Intermountain doctors urge Utahns to get vaccinated as ICU occupancy nears 100%
Sep 17, 2021, 12:57 PM | Updated: 12:58 pm
(Courtesy of Intermountain Healthcare)
SALT LAKE CITY — Doctors with Intermountain Healthcare urged Utahns to get vaccinated as they continue to see a surge of COVID-19 cases.
Intermountain leaders said it’s been a trend for weeks — more cases and hospitalizations because of the delta variant, ICUs are overcapacity and they’re losing health care workers who are overworked and tired.
More than 95% of Utah’s ICU beds were occupied as of Friday morning, and Intermountain officials said ICUs and acute care units at their hospitals have regularly exceeded 100% capacity over the last several weeks.
Even if there is a ventilator or a bed available, Dr. Todd Vento, an infectious diseases physician with Intermountain Healthcare, said that bed is worthless because there aren’t nurses and practitioners who can care for that sick patient.
The delta variant is much more aggressive than earlier coronavirus strains, and they’ve seen healthy people put on ventilators.
They added the data is showing the vaccine can really help lessen the severity of the illness.
COVID-19 vaccines continue to demonstrate strong protection against serious illness and death. In the last month, vaccinated Utahns were 5.1 times less likely to die from COVID-19 than those who haven't protected themselves through vaccination (source: @UtahDepOfHealth) pic.twitter.com/9Z05xBGLpZ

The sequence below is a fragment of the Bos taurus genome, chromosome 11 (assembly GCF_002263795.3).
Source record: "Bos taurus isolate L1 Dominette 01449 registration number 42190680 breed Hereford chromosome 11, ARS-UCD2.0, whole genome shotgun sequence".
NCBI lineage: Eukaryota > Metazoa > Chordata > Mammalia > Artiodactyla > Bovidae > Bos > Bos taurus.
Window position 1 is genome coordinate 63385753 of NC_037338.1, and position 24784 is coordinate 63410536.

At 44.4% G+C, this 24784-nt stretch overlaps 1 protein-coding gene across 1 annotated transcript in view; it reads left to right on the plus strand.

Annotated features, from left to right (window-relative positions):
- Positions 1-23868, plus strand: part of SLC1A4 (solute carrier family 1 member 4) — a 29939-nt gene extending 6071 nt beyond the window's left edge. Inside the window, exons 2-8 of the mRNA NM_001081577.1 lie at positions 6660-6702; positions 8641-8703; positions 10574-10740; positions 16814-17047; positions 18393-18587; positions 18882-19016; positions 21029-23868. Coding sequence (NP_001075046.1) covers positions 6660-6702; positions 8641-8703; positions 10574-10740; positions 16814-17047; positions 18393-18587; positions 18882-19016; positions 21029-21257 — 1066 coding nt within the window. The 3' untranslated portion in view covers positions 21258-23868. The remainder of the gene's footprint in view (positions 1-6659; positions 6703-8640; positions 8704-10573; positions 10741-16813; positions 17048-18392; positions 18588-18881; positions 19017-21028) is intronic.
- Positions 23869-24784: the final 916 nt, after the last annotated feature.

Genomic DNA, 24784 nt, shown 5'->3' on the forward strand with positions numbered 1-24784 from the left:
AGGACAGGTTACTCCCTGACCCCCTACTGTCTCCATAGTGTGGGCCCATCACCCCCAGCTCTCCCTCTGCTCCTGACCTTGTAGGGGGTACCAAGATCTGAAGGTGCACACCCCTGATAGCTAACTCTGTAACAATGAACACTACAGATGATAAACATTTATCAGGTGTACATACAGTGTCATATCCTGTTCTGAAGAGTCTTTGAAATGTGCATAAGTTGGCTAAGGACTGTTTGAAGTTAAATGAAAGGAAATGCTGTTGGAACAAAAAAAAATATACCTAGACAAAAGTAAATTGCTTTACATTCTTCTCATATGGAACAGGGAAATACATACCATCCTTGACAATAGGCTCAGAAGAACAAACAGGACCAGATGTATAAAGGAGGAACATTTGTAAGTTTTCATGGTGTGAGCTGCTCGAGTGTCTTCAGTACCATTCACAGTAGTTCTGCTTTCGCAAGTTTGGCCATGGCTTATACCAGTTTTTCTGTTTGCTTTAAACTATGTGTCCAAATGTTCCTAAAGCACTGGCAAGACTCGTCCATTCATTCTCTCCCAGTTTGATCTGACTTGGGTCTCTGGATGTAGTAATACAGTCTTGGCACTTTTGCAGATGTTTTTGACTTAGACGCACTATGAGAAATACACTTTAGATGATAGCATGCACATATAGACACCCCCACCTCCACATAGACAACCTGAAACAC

— Intermountain (@Intermountain) September 14, 2021
Vento also addressed claims by some who have questioned if Utah hospitals are overwhelmed.
“If you’re a nurse in the ICU right now for example and you’ve taken care of COVID patients who are really sick in the ICU on ventilators for multiple days in a row, and you come home and hear folks say, ‘Oh, that’s not true, they have more capacity, they’re not overwhelmed’ — that’s being part of the problem,” he said. “That’s not being part of the solution.”
If Utah’s vaccination rates don’t increase, Vento warned the Beehive State could end up like Idaho, which has activated crisis standards of care because of the massive number of COVID-19 patients that have been hospitalized.
“The situation is dire – we don’t have enough resources to adequately treat the patients in our hospitals, whether you are there for COVID-19 or a heart attack or because of a car accident,” Idaho Department of Welfare Director Dave Jeppesen said in statement.
Our best defense is to continue practicing social distancing, limit gatherings and wear masks indoors, even if you’re vaccinated.